William Utermohlen, was on born December 4 1933 in South Philadelphia, the only son of a first generation German family. His father was a baker ,the family’s occupation, but through a series of mishaps by the time William’s father was ready to enter the trade the option was working in a factory producing standard white bread, thus he took no joy in his occupation. In 1951 his son, also called William won a scholarship from his High School to The Philadelphia Academy of Fine Arts, at that time the most prestigious art school in America. Here he received a thorough grounding in the traditional academic skills particularly draughtsmanship for which the school was famous. Already moving from the family environment this was exacerbated when he received a scholarship to travel to Europe in the summer of 1952. Like so many students before him he was swept away by the glories of the museums of France, Italy, Germany and England and the general lifestyle of Europe. In 1953 he was called into the American army for his national service, although he loathed every day of it , his time in the army provided him with ‘The G.I. Bill of Rights’ and therefore the financial ability to continue his studies. Remembering his sense of comfort in Europe he returned to take advantage of the opportunity to study abroad and arrived in England in June 1956 where he enrolled in the Ruskin School of Art at the Ashmolean Museum in Oxford, the only English establishment agreed by the US educational services. Unsurprisingly he found himself in the company of other American ex army students, one of whom was RB Kitaj who stayed on in England after his time at the Ruskin. Upon the completion of the course William returned to Philadelphia in 1958 and found work in a frame shop, continuing to paint when ever he was able. Saving very hard he returned to England in 1962 determined to paint and stay for as long as he could. He found a flat quickly from a friend first met Oxford , who was giving up her flat to be married. She happened to be a friend of mine and it was here I met William.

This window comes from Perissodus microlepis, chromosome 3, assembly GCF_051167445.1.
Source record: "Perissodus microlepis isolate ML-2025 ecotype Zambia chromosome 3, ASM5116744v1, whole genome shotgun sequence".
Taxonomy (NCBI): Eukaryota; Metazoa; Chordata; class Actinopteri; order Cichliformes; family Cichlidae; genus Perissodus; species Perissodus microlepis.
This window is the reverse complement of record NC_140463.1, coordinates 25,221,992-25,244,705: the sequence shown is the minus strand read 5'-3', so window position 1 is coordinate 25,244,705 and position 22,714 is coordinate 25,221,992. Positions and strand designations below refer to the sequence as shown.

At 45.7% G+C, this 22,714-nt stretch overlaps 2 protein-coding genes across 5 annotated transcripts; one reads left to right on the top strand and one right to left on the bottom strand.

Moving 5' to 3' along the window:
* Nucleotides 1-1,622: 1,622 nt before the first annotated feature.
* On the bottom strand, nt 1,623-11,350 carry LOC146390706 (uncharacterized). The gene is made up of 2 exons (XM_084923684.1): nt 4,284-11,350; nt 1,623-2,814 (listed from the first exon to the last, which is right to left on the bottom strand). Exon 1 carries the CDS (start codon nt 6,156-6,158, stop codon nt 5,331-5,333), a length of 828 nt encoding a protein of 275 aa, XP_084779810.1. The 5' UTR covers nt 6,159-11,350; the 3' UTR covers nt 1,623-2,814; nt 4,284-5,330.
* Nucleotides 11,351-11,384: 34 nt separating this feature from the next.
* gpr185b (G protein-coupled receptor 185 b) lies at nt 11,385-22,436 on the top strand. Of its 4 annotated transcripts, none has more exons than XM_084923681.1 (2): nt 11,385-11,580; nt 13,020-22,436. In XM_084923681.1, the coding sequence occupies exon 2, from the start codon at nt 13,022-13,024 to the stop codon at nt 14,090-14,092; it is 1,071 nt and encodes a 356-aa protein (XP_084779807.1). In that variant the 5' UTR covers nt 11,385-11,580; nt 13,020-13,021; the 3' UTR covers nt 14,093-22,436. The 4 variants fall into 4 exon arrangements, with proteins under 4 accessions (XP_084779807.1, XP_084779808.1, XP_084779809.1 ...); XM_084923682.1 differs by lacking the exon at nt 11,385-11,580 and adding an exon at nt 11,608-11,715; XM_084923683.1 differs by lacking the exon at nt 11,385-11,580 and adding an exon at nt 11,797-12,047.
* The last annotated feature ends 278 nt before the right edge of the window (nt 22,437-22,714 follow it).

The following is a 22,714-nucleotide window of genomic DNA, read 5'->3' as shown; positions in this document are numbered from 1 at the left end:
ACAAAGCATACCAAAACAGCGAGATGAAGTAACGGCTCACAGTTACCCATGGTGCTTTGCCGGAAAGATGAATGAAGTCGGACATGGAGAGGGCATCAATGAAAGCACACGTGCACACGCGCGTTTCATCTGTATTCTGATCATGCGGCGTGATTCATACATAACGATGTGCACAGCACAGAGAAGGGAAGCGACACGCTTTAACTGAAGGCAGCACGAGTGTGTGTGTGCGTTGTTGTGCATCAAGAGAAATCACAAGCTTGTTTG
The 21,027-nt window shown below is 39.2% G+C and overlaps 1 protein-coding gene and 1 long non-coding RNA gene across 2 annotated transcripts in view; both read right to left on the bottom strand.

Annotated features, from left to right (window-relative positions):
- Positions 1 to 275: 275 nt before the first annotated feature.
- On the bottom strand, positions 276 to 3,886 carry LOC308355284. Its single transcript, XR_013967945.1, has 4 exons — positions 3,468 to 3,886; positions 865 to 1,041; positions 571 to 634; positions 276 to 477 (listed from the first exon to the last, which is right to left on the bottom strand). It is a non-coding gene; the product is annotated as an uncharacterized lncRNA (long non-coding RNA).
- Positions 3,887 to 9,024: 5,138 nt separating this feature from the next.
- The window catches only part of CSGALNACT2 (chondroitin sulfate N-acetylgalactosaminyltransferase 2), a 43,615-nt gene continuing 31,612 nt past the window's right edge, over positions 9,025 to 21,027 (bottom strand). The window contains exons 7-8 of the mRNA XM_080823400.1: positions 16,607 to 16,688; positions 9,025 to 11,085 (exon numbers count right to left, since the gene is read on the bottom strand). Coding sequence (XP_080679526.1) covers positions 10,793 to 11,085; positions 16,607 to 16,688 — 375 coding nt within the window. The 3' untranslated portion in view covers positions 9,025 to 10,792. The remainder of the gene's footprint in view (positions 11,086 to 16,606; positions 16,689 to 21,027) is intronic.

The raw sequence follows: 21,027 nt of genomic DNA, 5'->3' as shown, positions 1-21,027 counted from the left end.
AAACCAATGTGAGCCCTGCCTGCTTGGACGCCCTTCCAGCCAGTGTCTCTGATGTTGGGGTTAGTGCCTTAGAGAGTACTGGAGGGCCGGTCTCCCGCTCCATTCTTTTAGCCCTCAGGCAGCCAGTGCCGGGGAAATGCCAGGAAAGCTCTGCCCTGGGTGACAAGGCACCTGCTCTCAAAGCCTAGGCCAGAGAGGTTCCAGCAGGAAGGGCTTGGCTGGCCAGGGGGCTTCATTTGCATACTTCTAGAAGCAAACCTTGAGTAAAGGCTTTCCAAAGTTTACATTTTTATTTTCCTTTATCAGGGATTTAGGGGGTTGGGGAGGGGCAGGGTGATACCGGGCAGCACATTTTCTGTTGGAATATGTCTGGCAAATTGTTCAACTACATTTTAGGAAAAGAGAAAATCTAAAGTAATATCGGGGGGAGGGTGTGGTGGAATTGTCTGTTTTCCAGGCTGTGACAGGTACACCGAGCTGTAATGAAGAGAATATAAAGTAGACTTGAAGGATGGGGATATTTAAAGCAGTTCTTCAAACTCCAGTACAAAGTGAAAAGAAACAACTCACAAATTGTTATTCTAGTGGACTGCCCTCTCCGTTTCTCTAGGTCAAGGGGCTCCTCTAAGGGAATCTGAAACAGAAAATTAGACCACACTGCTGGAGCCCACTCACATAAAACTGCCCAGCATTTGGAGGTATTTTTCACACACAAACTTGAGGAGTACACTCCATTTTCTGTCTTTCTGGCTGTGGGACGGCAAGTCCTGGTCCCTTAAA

We began to live together in a flat in Highbury, I was at that time working in industry as a shop designer, busy and away all day, William, a total romantic was able to begin to work on his first long series of pictures choosing for his subject the 35 Cantos from Dante’s Inferno. The flat was in a decrepit Victorian house which had fallen into disrepair and now was separated into several flats. The rooms were very large and so William was able to use the bedroom as a studio and thus was able to work on large pictures, each measuring five by four feet, each one complete in its self but inevitably part of the whole . William was completely committed to the scheme but quite impervious to their final destination. London, in the beginning of the sixties was finally coming out of the tired greyness of the post second world war period, everything seemed to be changing rapidly, life had became lighter and more optimistic. Those of us interested in the visual arts became aware of the ‘Pop Art’ movement which in England had taken off at the Royal College of Art where William’s former colleague, RB Kitaj had became known as one of the leaders. Before this , England and really all of Europe had been overtaken by the last romantic American movement of ‘Abstract Expressionism’ epitomised by the tragic figure of Jackson Pollock. This movement was now being overtaken by the beginning of Hard-edged Abstraction and Pop Art . Before this Figurative painting was never seen, never shown in any gallery, William, who was a committed figurative painter, felt increasingly out of touch, perhaps this is why he decided to embark upon the Dante series believing he could combine his love of the depiction of the figure with a kind of romantic fantasy. I was busily working for an art history degree in the evenings and so he was free to work without restraint (we had married in 1965 to satisfy the requirements of our mutual families). In hindsight I believe William always considered himself as an outsider, continuing with determination to paint what he believed even if against contemporary fashion. Occasionally managing to have small exhibitions. In 1963 at the Traverse Gallery, Edinburgh Festival, in 1965 and 1967 at Bonfiglioli Gallery in Oxford and finally in the same year, a project which was approached with great expectation, an exhibition at the Nordness Gallery in New York, which was disaster., completely ignored. The pattern of these exhibitions was always the same, although usually finding some admirers his work seemed unable attract the attention of serious critics. Of course in retrospect this is unsurprising because his work was so different in spirit from the current fashion, stressing as it did the independence and loneliness of the condition of the artist, an attitude at variance with the contemporary world which was celebrating the strident consumer led excitement of modern urban life